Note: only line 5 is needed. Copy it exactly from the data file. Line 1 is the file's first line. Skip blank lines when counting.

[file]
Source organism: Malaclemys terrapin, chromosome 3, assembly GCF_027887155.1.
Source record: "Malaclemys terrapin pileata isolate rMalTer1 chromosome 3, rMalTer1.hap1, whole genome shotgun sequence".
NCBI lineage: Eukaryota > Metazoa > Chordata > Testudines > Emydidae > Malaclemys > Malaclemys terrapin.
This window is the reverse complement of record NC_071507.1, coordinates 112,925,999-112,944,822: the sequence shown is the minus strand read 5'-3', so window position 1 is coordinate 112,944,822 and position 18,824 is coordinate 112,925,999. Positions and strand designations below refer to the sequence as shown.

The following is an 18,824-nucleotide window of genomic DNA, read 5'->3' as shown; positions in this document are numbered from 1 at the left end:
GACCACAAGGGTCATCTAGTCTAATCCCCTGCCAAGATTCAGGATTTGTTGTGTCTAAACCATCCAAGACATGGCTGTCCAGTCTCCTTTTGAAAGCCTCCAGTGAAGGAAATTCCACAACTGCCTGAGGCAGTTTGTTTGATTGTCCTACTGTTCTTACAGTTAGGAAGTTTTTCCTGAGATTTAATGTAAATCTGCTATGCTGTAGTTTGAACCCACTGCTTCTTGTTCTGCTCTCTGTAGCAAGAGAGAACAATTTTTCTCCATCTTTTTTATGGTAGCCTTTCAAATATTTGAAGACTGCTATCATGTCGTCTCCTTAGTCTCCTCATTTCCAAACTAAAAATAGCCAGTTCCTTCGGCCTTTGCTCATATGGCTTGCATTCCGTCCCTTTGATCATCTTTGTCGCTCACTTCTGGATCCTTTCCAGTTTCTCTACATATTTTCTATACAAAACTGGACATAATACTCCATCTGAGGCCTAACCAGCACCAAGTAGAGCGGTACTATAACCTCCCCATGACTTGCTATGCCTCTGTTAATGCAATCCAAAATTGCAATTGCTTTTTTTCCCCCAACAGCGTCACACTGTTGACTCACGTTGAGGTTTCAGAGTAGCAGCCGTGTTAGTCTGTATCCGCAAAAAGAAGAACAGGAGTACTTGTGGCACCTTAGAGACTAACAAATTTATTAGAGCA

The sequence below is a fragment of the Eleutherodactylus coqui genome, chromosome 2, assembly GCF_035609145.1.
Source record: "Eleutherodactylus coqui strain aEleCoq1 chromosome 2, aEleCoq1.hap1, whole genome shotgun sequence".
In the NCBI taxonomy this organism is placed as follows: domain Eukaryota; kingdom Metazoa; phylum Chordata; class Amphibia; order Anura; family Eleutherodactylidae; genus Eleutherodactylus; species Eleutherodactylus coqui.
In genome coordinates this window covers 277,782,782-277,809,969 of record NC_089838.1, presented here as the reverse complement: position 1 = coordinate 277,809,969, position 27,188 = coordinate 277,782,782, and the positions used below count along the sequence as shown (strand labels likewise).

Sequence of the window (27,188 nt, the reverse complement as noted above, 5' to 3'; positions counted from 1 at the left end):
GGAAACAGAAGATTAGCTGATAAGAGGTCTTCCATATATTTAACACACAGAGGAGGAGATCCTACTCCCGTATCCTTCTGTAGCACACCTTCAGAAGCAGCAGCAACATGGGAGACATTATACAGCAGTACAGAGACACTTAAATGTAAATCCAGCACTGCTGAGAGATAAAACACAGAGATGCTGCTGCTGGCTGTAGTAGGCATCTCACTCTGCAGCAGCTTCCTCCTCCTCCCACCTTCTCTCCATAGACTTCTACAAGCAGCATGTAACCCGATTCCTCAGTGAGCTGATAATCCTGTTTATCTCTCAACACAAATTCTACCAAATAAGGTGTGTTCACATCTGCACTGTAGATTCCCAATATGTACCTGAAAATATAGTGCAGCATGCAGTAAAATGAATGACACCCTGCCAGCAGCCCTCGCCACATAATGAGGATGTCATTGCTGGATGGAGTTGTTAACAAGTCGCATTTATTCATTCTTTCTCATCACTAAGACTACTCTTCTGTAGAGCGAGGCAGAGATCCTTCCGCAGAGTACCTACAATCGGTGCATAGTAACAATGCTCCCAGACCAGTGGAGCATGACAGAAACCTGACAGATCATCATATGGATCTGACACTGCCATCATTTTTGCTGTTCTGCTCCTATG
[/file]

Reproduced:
The following is an 18,824-nucleotide window of genomic DNA, read 5'->3' as shown; positions in this document are numbered from 1 at the left end: